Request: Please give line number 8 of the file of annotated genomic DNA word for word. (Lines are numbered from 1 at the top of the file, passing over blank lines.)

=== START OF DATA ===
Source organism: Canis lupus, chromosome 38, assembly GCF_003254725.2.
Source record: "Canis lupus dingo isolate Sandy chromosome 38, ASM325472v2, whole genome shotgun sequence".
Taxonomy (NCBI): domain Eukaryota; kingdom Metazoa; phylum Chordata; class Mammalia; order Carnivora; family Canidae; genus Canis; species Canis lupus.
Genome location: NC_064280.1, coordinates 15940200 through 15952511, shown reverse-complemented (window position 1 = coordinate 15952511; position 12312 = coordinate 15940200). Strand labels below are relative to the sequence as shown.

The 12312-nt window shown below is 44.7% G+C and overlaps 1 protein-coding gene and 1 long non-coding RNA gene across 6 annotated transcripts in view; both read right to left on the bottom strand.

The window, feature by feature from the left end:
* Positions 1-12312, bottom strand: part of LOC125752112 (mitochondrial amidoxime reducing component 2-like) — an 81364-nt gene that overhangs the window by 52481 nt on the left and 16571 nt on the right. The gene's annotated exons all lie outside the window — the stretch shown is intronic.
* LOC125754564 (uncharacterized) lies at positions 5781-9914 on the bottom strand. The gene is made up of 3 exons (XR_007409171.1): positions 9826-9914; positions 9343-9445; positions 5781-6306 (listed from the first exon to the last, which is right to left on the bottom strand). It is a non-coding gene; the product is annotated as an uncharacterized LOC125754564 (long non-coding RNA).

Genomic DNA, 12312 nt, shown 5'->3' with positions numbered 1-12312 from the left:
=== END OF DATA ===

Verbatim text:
* LOC125754564 (uncharacterized) lies at positions 5781-9914 on the bottom strand. The gene is made up of 3 exons (XR_007409171.1): positions 9826-9914; positions 9343-9445; positions 5781-6306 (listed from the first exon to the last, which is right to left on the bottom strand). It is a non-coding gene; the product is annotated as an uncharacterized LOC125754564 (long non-coding RNA).